The present study was conducted using qualitative exploratory method to discover the perception of health professionals about HP in 2016. Participants were a group of hospital care professionals who have been involved in leading the Accreditation and Quality Improvement Program in hospitals (including HP program). The participants were selected from four selected educational hospitals affiliated to the Isfahan University of Medical Sciences, in the central part of Iran. Proposed sampling method was used to achieve maximum diversity of participants. The inclusion criteria for the participants were occupational relationship with HP, participation in HP activities in the hospital, having at least 1 year of work experience in the hospital, and having the opportunity and interest to speak about HP. Regarding the multidimensional nature of HP in the hospital, and to assess the general perceptions of health-care professionals, participants from different specialties were invited to study. Data were collected using semi-structured interview with 15 participants. The interviews were conducted at the time appointed by the participants at their workplace and during the official hours and lasted an average of 30 min. Data collection continued until information saturation. Hence, after 15 interviews, there was no new information in the data collection and analysis. Initially, interviews began with short questions to examine the characteristics of the participants (such as education, employment status, and work experience) and then continued with open questions such as “May you explain what health promotion means to you?”

All participants provided verbal consent for participation. Moreover, we obtained their verbal consent for recording the interviews and ensured them of the anonymous handling and reporting of their information.

Analysis strategy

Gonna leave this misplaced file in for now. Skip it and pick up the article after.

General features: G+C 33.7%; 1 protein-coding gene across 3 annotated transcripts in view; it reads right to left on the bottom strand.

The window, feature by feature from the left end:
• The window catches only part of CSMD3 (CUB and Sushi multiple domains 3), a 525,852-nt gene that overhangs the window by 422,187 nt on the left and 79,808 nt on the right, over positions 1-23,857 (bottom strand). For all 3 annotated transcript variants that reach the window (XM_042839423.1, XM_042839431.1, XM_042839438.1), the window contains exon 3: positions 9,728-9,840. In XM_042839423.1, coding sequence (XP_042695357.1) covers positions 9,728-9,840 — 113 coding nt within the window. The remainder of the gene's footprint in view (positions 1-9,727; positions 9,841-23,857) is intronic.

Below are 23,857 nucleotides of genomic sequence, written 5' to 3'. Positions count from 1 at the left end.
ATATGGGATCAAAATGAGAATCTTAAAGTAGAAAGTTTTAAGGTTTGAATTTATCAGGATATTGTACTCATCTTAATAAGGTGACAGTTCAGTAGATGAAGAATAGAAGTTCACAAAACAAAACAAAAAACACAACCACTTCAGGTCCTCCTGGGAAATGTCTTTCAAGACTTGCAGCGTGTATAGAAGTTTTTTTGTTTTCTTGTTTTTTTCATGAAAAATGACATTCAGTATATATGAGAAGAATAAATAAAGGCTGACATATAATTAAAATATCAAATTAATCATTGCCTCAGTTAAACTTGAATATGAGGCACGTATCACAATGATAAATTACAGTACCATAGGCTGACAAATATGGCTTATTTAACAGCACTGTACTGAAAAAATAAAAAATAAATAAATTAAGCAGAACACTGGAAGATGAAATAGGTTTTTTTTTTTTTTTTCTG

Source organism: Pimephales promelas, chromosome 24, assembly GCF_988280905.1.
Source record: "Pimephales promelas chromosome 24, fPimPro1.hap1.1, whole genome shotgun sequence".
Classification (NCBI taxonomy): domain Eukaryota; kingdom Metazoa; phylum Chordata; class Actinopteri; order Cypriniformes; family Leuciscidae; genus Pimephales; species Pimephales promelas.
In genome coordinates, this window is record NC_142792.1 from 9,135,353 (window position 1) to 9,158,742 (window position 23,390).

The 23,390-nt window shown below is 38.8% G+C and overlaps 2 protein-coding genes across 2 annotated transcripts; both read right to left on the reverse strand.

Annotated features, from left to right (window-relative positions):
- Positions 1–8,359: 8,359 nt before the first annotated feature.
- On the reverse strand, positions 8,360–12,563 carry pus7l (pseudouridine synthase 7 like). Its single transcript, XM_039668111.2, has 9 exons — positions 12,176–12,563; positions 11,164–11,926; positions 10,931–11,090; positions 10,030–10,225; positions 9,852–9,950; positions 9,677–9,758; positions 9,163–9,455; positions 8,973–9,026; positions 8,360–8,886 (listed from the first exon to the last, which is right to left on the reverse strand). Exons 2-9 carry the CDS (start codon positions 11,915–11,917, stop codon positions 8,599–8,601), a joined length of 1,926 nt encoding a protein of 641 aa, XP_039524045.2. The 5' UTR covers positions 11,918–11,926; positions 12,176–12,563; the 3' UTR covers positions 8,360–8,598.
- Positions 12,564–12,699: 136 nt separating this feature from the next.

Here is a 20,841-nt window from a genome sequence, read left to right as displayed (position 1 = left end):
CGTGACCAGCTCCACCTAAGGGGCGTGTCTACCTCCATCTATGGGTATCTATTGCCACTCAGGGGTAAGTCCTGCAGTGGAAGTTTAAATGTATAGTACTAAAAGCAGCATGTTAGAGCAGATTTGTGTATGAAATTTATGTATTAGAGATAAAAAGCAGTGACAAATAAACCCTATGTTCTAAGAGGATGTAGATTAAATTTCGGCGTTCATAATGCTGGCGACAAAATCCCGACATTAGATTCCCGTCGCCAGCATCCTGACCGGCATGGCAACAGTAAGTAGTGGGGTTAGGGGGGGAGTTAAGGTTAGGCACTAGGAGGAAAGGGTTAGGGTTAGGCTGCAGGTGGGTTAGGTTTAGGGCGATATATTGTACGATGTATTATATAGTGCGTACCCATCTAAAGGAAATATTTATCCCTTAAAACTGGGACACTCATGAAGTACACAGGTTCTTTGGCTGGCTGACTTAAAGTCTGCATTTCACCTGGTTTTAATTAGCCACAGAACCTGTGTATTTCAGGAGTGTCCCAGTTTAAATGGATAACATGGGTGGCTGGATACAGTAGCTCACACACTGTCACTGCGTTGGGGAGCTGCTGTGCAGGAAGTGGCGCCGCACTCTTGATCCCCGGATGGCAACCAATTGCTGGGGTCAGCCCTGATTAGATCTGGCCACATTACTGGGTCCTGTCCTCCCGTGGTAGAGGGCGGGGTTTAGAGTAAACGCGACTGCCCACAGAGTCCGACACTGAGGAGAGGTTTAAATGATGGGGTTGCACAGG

Data analysis was performed simultaneously with data collection. Conventional content analysis was used to analyze the data. Initially, researchers listened to audio files several times to get an overview of the interviews. The interviews were later verbatim transcribed, and the coding was done using the MAXQDA software developed and distributed by VERBI Software based in Berlin, Germany. First, the data were read by line to line, and the primary codes were extracted. Subsequently, the codes that were conceptually similar to each other were in one class, and eventually, the classes that were similar in terms of meaning and content were placed within the themes. To meet the credibility of data, researchers have read manuscripts several times to arrive at a single correct diagnosis. Furthermore, after each step of collecting information and obtaining new findings, member check was used to examine the acceptability of the views of the participants. For this purpose, the interviews were randomly assigned to a number of samples in order to determine that the interpretation of the results reflects their perceptions. To ensure the dependability of the data, the research team determined a specific and agreed logic structure from the beginning of the data analysis for recording and coding, and the stepwise replication method was used. As a result, during some stages of the analysis, the researchers divided into two groups and independently analyzed the data and shared the results with each other. The researchers, with the arrogance of their HP interests in hospitals, committed themselves to limiting their interests and the ineffectiveness of these interests and experiences and focused on research based on contributions from contributors to avoid bias.